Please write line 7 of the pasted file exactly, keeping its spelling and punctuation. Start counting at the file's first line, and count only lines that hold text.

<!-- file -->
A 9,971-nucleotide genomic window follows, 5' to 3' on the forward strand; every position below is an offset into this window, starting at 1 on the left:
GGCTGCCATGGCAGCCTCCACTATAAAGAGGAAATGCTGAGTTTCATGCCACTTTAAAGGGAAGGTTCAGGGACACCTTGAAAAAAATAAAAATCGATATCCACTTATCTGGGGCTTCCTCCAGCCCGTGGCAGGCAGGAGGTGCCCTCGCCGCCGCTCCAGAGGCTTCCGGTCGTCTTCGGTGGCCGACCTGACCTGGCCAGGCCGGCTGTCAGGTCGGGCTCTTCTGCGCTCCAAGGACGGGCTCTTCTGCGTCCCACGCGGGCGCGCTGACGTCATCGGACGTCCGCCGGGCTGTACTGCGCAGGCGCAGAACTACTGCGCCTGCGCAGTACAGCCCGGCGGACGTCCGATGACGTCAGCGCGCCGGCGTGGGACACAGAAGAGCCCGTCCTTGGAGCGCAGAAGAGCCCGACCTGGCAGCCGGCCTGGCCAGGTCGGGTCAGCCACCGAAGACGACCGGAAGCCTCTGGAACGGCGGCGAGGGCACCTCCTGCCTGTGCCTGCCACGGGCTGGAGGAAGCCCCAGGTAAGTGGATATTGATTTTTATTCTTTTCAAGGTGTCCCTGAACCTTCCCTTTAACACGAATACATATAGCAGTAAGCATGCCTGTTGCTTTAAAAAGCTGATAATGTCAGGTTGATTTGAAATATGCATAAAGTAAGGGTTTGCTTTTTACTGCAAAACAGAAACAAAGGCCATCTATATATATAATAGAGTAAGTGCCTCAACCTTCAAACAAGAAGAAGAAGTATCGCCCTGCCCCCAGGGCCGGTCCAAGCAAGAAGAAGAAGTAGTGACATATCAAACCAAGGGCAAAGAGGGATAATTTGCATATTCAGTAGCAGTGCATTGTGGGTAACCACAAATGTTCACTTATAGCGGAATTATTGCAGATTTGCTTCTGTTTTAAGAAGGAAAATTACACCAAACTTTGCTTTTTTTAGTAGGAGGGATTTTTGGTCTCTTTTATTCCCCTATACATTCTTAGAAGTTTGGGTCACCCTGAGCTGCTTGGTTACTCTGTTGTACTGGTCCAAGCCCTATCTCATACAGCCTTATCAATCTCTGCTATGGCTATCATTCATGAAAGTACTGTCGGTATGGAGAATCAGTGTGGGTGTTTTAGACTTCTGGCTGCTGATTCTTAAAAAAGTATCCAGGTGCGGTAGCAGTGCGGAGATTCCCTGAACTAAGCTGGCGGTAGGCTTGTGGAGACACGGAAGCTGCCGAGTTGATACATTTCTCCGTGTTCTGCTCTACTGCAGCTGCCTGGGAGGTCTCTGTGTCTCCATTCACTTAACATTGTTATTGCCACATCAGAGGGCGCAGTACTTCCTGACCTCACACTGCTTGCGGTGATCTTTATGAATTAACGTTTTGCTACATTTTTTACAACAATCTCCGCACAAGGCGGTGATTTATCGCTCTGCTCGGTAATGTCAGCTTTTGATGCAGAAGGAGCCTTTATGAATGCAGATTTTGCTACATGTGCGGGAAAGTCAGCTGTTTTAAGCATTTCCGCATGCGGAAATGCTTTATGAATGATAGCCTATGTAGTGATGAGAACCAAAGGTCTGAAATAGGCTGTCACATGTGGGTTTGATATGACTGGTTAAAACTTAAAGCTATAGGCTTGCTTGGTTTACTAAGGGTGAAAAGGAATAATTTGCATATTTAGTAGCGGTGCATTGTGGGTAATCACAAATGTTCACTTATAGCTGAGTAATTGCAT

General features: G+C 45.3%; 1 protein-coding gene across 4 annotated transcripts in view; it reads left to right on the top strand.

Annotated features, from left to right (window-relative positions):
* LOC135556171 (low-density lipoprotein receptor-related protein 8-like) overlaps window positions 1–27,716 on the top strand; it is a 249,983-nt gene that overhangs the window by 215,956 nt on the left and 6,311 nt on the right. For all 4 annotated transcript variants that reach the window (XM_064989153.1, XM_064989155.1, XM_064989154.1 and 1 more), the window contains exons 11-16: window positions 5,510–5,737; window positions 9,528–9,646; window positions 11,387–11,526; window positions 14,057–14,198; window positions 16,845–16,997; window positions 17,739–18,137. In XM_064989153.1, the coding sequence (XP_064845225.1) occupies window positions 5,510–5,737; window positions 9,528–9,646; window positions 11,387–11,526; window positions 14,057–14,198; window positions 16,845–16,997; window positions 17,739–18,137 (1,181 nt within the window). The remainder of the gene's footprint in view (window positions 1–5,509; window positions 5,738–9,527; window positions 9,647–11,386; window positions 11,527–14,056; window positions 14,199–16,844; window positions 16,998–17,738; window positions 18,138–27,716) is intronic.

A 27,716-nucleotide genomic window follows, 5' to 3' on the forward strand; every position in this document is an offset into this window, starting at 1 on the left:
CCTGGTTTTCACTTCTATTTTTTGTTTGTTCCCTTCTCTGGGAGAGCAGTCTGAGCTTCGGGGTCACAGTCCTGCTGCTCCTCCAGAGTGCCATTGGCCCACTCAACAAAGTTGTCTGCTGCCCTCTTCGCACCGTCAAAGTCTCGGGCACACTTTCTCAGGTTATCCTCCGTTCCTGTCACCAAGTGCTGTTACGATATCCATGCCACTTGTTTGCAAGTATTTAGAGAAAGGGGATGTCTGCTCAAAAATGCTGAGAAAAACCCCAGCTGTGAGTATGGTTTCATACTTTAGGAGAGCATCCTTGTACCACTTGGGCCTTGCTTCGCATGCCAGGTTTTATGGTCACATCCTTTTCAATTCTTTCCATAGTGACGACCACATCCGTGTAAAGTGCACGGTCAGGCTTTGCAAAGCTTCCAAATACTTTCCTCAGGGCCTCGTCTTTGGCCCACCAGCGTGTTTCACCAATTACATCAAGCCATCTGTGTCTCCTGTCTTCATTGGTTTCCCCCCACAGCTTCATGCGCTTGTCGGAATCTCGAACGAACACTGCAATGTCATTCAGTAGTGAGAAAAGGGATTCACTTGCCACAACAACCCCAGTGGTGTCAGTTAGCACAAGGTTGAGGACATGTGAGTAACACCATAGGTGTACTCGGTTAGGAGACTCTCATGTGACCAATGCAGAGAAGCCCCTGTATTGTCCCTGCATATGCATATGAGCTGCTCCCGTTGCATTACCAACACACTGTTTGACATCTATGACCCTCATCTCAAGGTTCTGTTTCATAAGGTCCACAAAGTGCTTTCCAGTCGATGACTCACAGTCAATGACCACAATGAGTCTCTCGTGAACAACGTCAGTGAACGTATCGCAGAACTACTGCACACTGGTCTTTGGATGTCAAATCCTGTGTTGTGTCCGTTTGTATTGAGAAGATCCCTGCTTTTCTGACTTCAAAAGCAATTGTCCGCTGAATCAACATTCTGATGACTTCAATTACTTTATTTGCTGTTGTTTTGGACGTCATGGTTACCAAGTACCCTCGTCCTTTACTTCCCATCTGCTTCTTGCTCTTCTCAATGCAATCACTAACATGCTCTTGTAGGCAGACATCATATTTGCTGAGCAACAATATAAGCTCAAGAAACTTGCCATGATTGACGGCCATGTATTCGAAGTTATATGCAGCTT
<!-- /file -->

CCTGGTTTTCACTTCTATTTTTTGTTTGTTCCCTTCTCTGGGAGAGCAGTCTGAGCTTCGGGGTCACAGTCCTGCTGCTCCTCCAGAGTGCCATTGGCCCACTCAACAAAGTTGTCTGCTGCCCTCTTCGCACCGTCAAAGTCTCGGGCACACTTTCTCAGGTTATCCTCCGTTCCTGTCACCAAGTGCTGTTACGATATCCATGCCACTTGTTTGCAAGTATTTAGAGAAAGGGGATGTCTGCTCAAAAATGCTGAGAAAAACCCCAGCTGTGAGTATGGTTTCATACTTTAGGAGAGCATCCTTGTACCACTTGGGCCTTGCTTCGCATGCCAGGTTTTATGGTCACATCCTTTTCAATTCTTTCCATAGTGACGACCACATCCGTGTAAAGTGCACGGTCAGGCTTTGCAAAGCTTCCAAATACTTTCCTCAGGGCCTCGTCTTTGGCCCACCAGCGTGTTTCACCAATTACATCAAGCCATCTGTGTCTCCTGTCTTCATTGGTTTCCCCCCACAGCTTCATGCGCTTGTCGGAATCTCGAACGAACACTGCAATGTCATTCAGTAGTGAGAAAAGGGATTCACTTGCCACAACAACCCCAGTGGTGTCAGTTAGCACAAGGTTGAGGACATGTGAGTAACACCATAGGTGTACTCGGTTAGGAGACTCTCATGTGACCAATGCAGAGAAGCCCCTGTATTGTCCCTGCATATGCATATGAGCTGCTCCCGTTGCATTACCAACACACTGTTTGACATCTATGACCCTCATCTCAAGGTTCTGTTTCATAAGGTCCACAAAGTGCTTTCCAGTCGATGACTCACAGTCAATGACCACAATGAGTCTCTCGTGAACAACGTCAGTGAACGTATCGCAGAACTACTGCACACTGGTCTTTGGATGTCAAATCCTGTGTTGTGTCCGTTTGTATTGAGAAGATCCCTGCTTTTCTGACTTCAAAAGCAATTGTCCGCTGAATCAACATTCTGATGACTTCAATTACTTTATTTGCTGTTGTTTTGGACGTCATGGTTACCAAGTACCCTCGTCCTTTACTTCCCATCTGCTTCTTGCTCTTCTCAATGCAATCACTAACATGCTCTTGTAGGCAGACATCATATTTGCTGAGCAACAATATAAGCTCAAGAAACTTGCCATGATTGACGGCCATGTATTCGAAGTTATATGCAGCTT